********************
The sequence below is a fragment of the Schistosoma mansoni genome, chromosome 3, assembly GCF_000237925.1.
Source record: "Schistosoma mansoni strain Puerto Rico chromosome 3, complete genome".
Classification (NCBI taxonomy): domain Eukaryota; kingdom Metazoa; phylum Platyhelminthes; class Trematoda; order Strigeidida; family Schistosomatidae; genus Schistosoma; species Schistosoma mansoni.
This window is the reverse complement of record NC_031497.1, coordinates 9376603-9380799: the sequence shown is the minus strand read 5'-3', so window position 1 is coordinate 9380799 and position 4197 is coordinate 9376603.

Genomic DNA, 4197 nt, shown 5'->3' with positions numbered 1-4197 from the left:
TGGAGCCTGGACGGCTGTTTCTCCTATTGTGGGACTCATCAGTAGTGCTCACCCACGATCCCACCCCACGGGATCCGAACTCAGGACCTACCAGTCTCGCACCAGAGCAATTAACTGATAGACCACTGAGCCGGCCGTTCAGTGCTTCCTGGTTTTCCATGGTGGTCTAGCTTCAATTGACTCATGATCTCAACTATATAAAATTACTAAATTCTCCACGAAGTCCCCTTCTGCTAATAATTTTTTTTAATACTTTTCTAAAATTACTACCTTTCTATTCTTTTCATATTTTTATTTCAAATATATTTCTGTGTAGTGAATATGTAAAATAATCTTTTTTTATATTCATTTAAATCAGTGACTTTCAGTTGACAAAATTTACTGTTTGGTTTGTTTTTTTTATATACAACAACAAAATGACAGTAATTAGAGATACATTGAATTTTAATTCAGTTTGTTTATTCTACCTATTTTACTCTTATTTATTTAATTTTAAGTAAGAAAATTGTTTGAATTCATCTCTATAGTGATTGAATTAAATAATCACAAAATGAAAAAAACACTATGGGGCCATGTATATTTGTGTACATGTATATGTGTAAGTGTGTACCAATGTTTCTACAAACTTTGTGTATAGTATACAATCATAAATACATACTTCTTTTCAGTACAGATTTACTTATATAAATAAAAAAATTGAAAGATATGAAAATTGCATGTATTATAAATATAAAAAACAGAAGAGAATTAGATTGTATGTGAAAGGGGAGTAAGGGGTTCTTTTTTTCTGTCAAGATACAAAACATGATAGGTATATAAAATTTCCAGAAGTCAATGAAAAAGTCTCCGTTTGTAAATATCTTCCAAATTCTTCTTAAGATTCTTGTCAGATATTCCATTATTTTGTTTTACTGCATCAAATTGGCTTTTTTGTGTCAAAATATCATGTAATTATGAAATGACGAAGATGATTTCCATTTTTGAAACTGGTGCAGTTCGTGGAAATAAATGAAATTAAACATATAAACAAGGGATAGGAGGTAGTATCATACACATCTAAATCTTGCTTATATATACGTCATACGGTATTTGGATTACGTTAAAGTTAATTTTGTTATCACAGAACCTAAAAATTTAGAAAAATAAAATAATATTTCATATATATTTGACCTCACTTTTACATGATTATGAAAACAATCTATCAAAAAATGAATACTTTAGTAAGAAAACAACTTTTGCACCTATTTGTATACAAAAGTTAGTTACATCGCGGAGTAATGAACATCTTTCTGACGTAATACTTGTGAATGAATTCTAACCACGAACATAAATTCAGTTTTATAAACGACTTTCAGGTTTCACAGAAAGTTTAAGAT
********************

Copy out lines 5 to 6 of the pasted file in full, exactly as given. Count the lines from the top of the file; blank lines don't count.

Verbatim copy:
Genomic DNA, 4197 nt, shown 5'->3' with positions numbered 1-4197 from the left:
TGGAGCCTGGACGGCTGTTTCTCCTATTGTGGGACTCATCAGTAGTGCTCACCCACGATCCCACCCCACGGGATCCGAACTCAGGACCTACCAGTCTCGCACCAGAGCAATTAACTGATAGACCACTGAGCCGGCCGTTCAGTGCTTCCTGGTTTTCCATGGTGGTCTAGCTTCAATTGACTCATGATCTCAACTATATAAAATTACTAAATTCTCCACGAAGTCCCCTTCTGCTAATAATTTTTTTTAATACTTTTCTAAAATTACTACCTTTCTATTCTTTTCATATTTTTATTTCAAATATATTTCTGTGTAGTGAATATGTAAAATAATCTTTTTTTATATTCATTTAAATCAGTGACTTTCAGTTGACAAAATTTACTGTTTGGTTTGTTTTTTTTATATACAACAACAAAATGACAGTAATTAGAGATACATTGAATTTTAATTCAGTTTGTTTATTCTACCTATTTTACTCTTATTTATTTAATTTTAAGTAAGAAAATTGTTTGAATTCATCTCTATAGTGATTGAATTAAATAATCACAAAATGAAAAAAACACTATGGGGCCATGTATATTTGTGTACATGTATATGTGTAAGTGTGTACCAATGTTTCTACAAACTTTGTGTATAGTATACAATCATAAATACATACTTCTTTTCAGTACAGATTTACTTATATAAATAAAAAAATTGAAAGATATGAAAATTGCATGTATTATAAATATAAAAAACAGAAGAGAATTAGATTGTATGTGAAAGGGGAGTAAGGGGTTCTTTTTTTCTGTCAAGATACAAAACATGATAGGTATATAAAATTTCCAGAAGTCAATGAAAAAGTCTCCGTTTGTAAATATCTTCCAAATTCTTCTTAAGATTCTTGTCAGATATTCCATTATTTTGTTTTACTGCATCAAATTGGCTTTTTTGTGTCAAAATATCATGTAATTATGAAATGACGAAGATGATTTCCATTTTTGAAACTGGTGCAGTTCGTGGAAATAAATGAAATTAAACATATAAACAAGGGATAGGAGGTAGTATCATACACATCTAAATCTTGCTTATATATACGTCATACGGTATTTGGATTACGTTAAAGTTAATTTTGTTATCACAGAACCTAAAAATTTAGAAAAATAAAATAATATTTCATATATATTTGACCTCACTTTTACATGATTATGAAAACAATCTATCAAAAAATGAATACTTTAGTAAGAAAACAACTTTTGCACCTATTTGTATACAAAAGTTAGTTACATCGCGGAGTAATGAACATCTTTCTGACGTAATACTTGTGAATGAATTCTAACCACGAACATAAATTCAGTTTTATAAACGACTTTCAGGTTTCACAGAAAGTTTAAGAT